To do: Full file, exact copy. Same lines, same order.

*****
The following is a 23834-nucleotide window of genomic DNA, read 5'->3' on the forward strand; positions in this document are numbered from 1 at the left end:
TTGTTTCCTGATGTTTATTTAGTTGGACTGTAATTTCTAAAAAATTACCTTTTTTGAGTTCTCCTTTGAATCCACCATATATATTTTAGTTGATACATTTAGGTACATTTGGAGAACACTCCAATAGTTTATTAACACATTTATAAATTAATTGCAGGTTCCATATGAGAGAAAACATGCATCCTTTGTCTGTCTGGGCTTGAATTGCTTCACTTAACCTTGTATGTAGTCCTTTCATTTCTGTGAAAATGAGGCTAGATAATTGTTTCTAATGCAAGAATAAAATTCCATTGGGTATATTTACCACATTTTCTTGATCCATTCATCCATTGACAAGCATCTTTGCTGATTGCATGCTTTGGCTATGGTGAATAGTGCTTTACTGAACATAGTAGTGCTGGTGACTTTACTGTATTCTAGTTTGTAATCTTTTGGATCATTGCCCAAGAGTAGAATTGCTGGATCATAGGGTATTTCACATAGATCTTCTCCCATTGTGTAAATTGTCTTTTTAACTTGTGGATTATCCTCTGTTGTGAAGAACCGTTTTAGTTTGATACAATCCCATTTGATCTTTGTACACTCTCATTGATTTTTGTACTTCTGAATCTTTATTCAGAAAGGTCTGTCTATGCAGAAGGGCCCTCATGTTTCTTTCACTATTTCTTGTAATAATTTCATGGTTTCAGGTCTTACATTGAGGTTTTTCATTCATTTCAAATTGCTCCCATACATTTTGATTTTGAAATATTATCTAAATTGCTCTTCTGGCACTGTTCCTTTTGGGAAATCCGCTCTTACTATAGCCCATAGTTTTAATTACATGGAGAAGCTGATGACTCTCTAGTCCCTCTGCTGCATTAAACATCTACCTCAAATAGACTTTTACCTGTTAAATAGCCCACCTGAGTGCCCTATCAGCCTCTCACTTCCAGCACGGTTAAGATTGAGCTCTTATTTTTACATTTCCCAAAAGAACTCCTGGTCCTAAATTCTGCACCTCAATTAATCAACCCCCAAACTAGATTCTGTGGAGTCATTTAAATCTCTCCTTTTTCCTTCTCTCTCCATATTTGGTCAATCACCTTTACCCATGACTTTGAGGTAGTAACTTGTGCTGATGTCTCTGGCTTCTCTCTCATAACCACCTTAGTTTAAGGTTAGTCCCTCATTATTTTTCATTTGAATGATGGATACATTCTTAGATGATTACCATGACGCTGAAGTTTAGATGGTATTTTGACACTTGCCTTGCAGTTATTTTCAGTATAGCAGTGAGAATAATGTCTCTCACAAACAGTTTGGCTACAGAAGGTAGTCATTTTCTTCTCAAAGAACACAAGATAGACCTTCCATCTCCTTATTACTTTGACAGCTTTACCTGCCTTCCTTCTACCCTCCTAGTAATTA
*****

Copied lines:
The following is a 23834-nucleotide window of genomic DNA, read 5'->3' on the forward strand; positions in this document are numbered from 1 at the left end:
TTGTTTCCTGATGTTTATTTAGTTGGACTGTAATTTCTAAAAAATTACCTTTTTTGAGTTCTCCTTTGAATCCACCATATATATTTTAGTTGATACATTTAGGTACATTTGGAGAACACTCCAATAGTTTATTAACACATTTATAAATTAATTGCAGGTTCCATATGAGAGAAAACATGCATCCTTTGTCTGTCTGGGCTTGAATTGCTTCACTTAACCTTGTATGTAGTCCTTTCATTTCTGTGAAAATGAGGCTAGATAATTGTTTCTAATGCAAGAATAAAATTCCATTGGGTATATTTACCACATTTTCTTGATCCATTCATCCATTGACAAGCATCTTTGCTGATTGCATGCTTTGGCTATGGTGAATAGTGCTTTACTGAACATAGTAGTGCTGGTGACTTTACTGTATTCTAGTTTGTAATCTTTTGGATCATTGCCCAAGAGTAGAATTGCTGGATCATAGGGTATTTCACATAGATCTTCTCCCATTGTGTAAATTGTCTTTTTAACTTGTGGATTATCCTCTGTTGTGAAGAACCGTTTTAGTTTGATACAATCCCATTTGATCTTTGTACACTCTCATTGATTTTTGTACTTCTGAATCTTTATTCAGAAAGGTCTGTCTATGCAGAAGGGCCCTCATGTTTCTTTCACTATTTCTTGTAATAATTTCATGGTTTCAGGTCTTACATTGAGGTTTTTCATTCATTTCAAATTGCTCCCATACATTTTGATTTTGAAATATTATCTAAATTGCTCTTCTGGCACTGTTCCTTTTGGGAAATCCGCTCTTACTATAGCCCATAGTTTTAATTACATGGAGAAGCTGATGACTCTCTAGTCCCTCTGCTGCATTAAACATCTACCTCAAATAGACTTTTACCTGTTAAATAGCCCACCTGAGTGCCCTATCAGCCTCTCACTTCCAGCACGGTTAAGATTGAGCTCTTATTTTTACATTTCCCAAAAGAACTCCTGGTCCTAAATTCTGCACCTCAATTAATCAACCCCCAAACTAGATTCTGTGGAGTCATTTAAATCTCTCCTTTTTCCTTCTCTCTCCATATTTGGTCAATCACCTTTACCCATGACTTTGAGGTAGTAACTTGTGCTGATGTCTCTGGCTTCTCTCTCATAACCACCTTAGTTTAAGGTTAGTCCCTCATTATTTTTCATTTGAATGATGGATACATTCTTAGATGATTACCATGACGCTGAAGTTTAGATGGTATTTTGACACTTGCCTTGCAGTTATTTTCAGTATAGCAGTGAGAATAATGTCTCTCACAAACAGTTTGGCTACAGAAGGTAGTCATTTTCTTCTCAAAGAACACAAGATAGACCTTCCATCTCCTTATTACTTTGACAGCTTTACCTGCCTTCCTTCTACCCTCCTAGTAATTA